Today we kick off a new series of blog posts focusing on the challenges associated with the interpretation and reporting of NGS-based diagnostic tests. We’ve been thinking about this a lot lately as clinical labs engage with our new Clinical Decision Support platform through the early access program. The platform is designed to help clinical labs scale their NGS-based test offerings, saving time and accelerating results.
In this arena we rely heavily on people like Junaid Shabbeer, a board-certified lab director and QIAGEN Bioinformatics’ Clinical Science Director, to gather a more comprehensive understanding of clinical labs’ unmet needs, requirements, and challenges — and make sure that our new platform addresses those. We recently sat down with Junaid to get a better handle on the opportunities and challenges related to NGS genetic testing interpretation and reporting , and throughout this blog series we’ll relate the great insights he shared with us. In today’s post we take a look at the components that go into designing, building, and launching a new genetic test for a lab. Junaid is a good guide for us, given his experience in directing clinical labs at Mount Sinai Hospital in New York, Myriad Genetics, and most recently Ariosa Diagnostics.
Launching the Test
Setting up a new assay is certainly not easy, Junaid tells us — but there are established strategies and steps that labs can follow, as well as guidelines from professional organizations such as ACMG and CAP. At the early test development stage, lab directors gather information on genes known to be associated with a disease they want to test for. Next, they’ll design an assay and choose a platform that will ensure the best performance for the test, for example one that provides uniform coverage of the genes. The aim is for the lab to be able to offer a test with good sensitivity and specificity to find important genetic variants.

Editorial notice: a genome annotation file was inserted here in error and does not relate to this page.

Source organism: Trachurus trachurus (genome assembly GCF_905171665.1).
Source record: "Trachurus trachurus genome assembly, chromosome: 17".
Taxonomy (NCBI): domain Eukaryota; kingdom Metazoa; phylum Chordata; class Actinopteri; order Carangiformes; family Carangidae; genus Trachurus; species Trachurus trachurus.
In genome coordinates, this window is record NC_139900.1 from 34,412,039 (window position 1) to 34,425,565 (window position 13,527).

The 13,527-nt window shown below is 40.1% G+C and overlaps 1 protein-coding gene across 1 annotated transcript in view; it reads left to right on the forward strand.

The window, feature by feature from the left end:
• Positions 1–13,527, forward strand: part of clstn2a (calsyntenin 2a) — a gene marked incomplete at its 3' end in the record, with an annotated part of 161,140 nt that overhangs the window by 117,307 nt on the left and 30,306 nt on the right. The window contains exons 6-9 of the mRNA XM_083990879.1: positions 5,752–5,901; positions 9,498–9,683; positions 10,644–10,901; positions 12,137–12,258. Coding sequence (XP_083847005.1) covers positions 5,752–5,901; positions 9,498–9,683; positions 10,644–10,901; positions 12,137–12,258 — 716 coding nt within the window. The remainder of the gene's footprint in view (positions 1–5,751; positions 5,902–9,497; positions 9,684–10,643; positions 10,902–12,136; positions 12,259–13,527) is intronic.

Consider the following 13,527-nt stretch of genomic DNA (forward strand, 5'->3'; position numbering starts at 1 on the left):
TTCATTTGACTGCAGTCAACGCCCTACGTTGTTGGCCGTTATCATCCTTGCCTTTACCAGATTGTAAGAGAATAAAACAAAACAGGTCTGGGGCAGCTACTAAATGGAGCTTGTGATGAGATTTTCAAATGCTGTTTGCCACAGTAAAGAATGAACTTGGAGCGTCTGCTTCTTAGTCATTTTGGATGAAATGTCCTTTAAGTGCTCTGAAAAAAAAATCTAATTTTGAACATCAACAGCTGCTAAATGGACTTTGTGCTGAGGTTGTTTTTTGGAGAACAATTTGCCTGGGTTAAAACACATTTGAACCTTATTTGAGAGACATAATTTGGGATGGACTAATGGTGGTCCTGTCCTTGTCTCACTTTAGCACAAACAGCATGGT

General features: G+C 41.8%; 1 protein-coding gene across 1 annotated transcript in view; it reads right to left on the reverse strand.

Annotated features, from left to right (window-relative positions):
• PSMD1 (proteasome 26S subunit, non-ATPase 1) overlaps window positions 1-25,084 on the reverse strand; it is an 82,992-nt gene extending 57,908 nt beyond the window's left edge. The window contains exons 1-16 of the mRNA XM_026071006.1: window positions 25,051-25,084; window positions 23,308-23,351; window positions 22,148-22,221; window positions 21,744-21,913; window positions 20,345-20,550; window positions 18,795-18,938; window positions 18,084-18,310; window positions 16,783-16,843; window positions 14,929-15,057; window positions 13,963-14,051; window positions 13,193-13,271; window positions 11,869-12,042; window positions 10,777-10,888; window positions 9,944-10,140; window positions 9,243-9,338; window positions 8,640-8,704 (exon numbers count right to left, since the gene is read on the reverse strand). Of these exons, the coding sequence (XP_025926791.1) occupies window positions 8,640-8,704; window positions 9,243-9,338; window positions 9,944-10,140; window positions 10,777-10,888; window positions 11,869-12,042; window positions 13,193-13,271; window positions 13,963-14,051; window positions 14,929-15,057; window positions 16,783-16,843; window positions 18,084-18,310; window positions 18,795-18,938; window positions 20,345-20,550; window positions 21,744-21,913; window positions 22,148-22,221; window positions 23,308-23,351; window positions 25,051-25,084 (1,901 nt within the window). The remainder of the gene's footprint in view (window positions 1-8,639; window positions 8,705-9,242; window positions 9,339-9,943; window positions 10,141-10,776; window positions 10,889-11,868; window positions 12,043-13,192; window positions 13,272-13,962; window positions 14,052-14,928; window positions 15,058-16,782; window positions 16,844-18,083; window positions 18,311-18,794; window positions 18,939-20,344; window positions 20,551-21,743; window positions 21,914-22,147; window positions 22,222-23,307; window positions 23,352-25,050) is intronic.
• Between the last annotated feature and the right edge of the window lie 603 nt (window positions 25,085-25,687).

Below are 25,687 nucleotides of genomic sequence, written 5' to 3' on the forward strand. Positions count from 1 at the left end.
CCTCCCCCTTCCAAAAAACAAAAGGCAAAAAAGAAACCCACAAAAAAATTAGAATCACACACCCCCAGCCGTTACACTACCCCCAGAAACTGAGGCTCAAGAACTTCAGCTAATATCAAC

“When it comes to designing the assay, you need to make sure it covers enough of the gene, or targets specific regions of the gene where the majority of relevant variants are known to be located,” Junaid says. Next-gen sequencing enables full coverage of multiple genes in a single test, ensuring that variants will be detected no matter where in the genes they may fall. Such tests, though, have unique challenges when it comes to ensuring the robustness and quality of results. For example, depth of sequencing is a very important factor in determining whether a variant found in the assay is real or not.
“There are several commercially available ways of amplifying and sequencing a gene,” Junaid says. “The onus is on the clinical lab to validate the assay.” This entails running a number of samples with known variants to make sure the new assay is picking up everything it should be — and nothing it shouldn’t.
The Variant Universe